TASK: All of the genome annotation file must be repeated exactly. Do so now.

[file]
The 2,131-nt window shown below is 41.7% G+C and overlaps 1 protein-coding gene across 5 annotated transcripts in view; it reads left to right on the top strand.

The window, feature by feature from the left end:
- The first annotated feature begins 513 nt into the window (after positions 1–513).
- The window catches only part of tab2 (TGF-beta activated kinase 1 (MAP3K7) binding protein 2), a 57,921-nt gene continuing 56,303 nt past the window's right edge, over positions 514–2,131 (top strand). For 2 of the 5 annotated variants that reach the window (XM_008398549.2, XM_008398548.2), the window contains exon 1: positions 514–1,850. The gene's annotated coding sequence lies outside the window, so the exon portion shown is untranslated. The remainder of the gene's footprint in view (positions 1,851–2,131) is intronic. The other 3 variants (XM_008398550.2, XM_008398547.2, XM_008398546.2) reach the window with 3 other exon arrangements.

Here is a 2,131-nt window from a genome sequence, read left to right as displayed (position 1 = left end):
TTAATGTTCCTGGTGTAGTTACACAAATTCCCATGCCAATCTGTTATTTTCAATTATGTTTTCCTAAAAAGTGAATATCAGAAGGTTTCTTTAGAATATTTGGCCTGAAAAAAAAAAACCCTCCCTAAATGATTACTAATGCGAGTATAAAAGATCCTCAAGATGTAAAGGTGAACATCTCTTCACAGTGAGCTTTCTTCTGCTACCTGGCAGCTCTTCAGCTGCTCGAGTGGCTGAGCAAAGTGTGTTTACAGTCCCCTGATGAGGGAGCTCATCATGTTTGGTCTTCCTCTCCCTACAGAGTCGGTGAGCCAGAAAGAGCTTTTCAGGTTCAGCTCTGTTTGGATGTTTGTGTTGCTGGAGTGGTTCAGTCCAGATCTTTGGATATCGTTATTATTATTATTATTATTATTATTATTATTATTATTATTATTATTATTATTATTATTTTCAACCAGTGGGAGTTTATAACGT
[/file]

The 2,131-nt window shown below is 41.7% G+C and overlaps 1 protein-coding gene across 5 annotated transcripts in view; it reads left to right on the top strand.

The window, feature by feature from the left end:
- The first annotated feature begins 513 nt into the window (after positions 1–513).
- The window catches only part of tab2 (TGF-beta activated kinase 1 (MAP3K7) binding protein 2), a 57,921-nt gene continuing 56,303 nt past the window's right edge, over positions 514–2,131 (top strand). For 2 of the 5 annotated variants that reach the window (XM_008398549.2, XM_008398548.2), the window contains exon 1: positions 514–1,850. The gene's annotated coding sequence lies outside the window, so the exon portion shown is untranslated. The remainder of the gene's footprint in view (positions 1,851–2,131) is intronic. The other 3 variants (XM_008398550.2, XM_008398547.2, XM_008398546.2) reach the window with 3 other exon arrangements.

Here is a 2,131-nt window from a genome sequence, read left to right as displayed (position 1 = left end):
TTAATGTTCCTGGTGTAGTTACACAAATTCCCATGCCAATCTGTTATTTTCAATTATGTTTTCCTAAAAAGTGAATATCAGAAGGTTTCTTTAGAATATTTGGCCTGAAAAAAAAAAACCCTCCCTAAATGATTACTAATGCGAGTATAAAAGATCCTCAAGATGTAAAGGTGAACATCTCTTCACAGTGAGCTTTCTTCTGCTACCTGGCAGCTCTTCAGCTGCTCGAGTGGCTGAGCAAAGTGTGTTTACAGTCCCCTGATGAGGGAGCTCATCATGTTTGGTCTTCCTCTCCCTACAGAGTCGGTGAGCCAGAAAGAGCTTTTCAGGTTCAGCTCTGTTTGGATGTTTGTGTTGCTGGAGTGGTTCAGTCCAGATCTTTGGATATCGTTATTATTATTATTATTATTATTATTATTATTATTATTATTATTATTATTATTATTATTTTCAACCAGTGGGAGTTTATAACGT